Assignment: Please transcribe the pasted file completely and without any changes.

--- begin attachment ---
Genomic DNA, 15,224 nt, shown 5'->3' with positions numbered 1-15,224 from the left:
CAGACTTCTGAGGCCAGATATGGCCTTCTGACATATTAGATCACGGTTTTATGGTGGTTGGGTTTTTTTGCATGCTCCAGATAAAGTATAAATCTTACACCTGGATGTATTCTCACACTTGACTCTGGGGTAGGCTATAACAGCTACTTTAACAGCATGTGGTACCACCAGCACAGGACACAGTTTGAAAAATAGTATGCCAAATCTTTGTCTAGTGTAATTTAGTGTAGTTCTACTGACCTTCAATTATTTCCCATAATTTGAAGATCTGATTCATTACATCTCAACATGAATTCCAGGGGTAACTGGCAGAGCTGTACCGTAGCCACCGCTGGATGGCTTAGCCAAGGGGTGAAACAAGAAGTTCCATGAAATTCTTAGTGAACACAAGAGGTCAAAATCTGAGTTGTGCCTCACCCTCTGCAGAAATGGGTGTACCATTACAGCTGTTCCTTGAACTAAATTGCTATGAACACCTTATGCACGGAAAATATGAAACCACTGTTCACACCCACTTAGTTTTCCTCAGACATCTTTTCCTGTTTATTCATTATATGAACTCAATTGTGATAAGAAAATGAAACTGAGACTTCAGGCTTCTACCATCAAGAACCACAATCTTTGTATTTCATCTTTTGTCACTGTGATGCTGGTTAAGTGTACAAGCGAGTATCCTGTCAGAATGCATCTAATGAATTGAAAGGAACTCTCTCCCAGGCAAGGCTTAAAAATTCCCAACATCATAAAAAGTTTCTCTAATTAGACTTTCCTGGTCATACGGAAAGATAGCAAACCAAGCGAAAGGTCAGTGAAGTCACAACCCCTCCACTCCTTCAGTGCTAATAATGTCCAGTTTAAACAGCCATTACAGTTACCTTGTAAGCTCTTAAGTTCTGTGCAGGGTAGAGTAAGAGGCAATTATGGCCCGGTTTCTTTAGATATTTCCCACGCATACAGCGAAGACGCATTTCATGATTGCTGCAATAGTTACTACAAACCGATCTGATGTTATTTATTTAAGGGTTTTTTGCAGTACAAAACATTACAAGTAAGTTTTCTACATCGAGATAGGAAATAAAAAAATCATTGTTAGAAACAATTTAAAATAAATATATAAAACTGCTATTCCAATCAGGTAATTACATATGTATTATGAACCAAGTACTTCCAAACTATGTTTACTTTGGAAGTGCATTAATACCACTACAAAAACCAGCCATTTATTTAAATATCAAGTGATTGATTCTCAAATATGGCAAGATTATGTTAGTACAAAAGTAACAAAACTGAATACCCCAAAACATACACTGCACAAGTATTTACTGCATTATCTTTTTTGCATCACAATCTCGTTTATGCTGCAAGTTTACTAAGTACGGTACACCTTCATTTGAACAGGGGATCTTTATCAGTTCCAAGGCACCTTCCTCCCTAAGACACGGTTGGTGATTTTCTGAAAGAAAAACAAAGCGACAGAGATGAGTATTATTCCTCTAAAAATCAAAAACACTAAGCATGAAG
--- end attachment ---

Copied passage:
Genomic DNA, 15,224 nt, shown 5'->3' with positions numbered 1-15,224 from the left:
CAGACTTCTGAGGCCAGATATGGCCTTCTGACATATTAGATCACGGTTTTATGGTGGTTGGGTTTTTTTGCATGCTCCAGATAAAGTATAAATCTTACACCTGGATGTATTCTCACACTTGACTCTGGGGTAGGCTATAACAGCTACTTTAACAGCATGTGGTACCACCAGCACAGGACACAGTTTGAAAAATAGTATGCCAAATCTTTGTCTAGTGTAATTTAGTGTAGTTCTACTGACCTTCAATTATTTCCCATAATTTGAAGATCTGATTCATTACATCTCAACATGAATTCCAGGGGTAACTGGCAGAGCTGTACCGTAGCCACCGCTGGATGGCTTAGCCAAGGGGTGAAACAAGAAGTTCCATGAAATTCTTAGTGAACACAAGAGGTCAAAATCTGAGTTGTGCCTCACCCTCTGCAGAAATGGGTGTACCATTACAGCTGTTCCTTGAACTAAATTGCTATGAACACCTTATGCACGGAAAATATGAAACCACTGTTCACACCCACTTAGTTTTCCTCAGACATCTTTTCCTGTTTATTCATTATATGAACTCAATTGTGATAAGAAAATGAAACTGAGACTTCAGGCTTCTACCATCAAGAACCACAATCTTTGTATTTCATCTTTTGTCACTGTGATGCTGGTTAAGTGTACAAGCGAGTATCCTGTCAGAATGCATCTAATGAATTGAAAGGAACTCTCTCCCAGGCAAGGCTTAAAAATTCCCAACATCATAAAAAGTTTCTCTAATTAGACTTTCCTGGTCATACGGAAAGATAGCAAACCAAGCGAAAGGTCAGTGAAGTCACAACCCCTCCACTCCTTCAGTGCTAATAATGTCCAGTTTAAACAGCCATTACAGTTACCTTGTAAGCTCTTAAGTTCTGTGCAGGGTAGAGTAAGAGGCAATTATGGCCCGGTTTCTTTAGATATTTCCCACGCATACAGCGAAGACGCATTTCATGATTGCTGCAATAGTTACTACAAACCGATCTGATGTTATTTATTTAAGGGTTTTTTGCAGTACAAAACATTACAAGTAAGTTTTCTACATCGAGATAGGAAATAAAAAAATCATTGTTAGAAACAATTTAAAATAAATATATAAAACTGCTATTCCAATCAGGTAATTACATATGTATTATGAACCAAGTACTTCCAAACTATGTTTACTTTGGAAGTGCATTAATACCACTACAAAAACCAGCCATTTATTTAAATATCAAGTGATTGATTCTCAAATATGGCAAGATTATGTTAGTACAAAAGTAACAAAACTGAATACCCCAAAACATACACTGCACAAGTATTTACTGCATTATCTTTTTTGCATCACAATCTCGTTTATGCTGCAAGTTTACTAAGTACGGTACACCTTCATTTGAACAGGGGATCTTTATCAGTTCCAAGGCACCTTCCTCCCTAAGACACGGTTGGTGATTTTCTGAAAGAAAAACAAAGCGACAGAGATGAGTATTATTCCTCTAAAAATCAAAAACACTAAGCATGAAG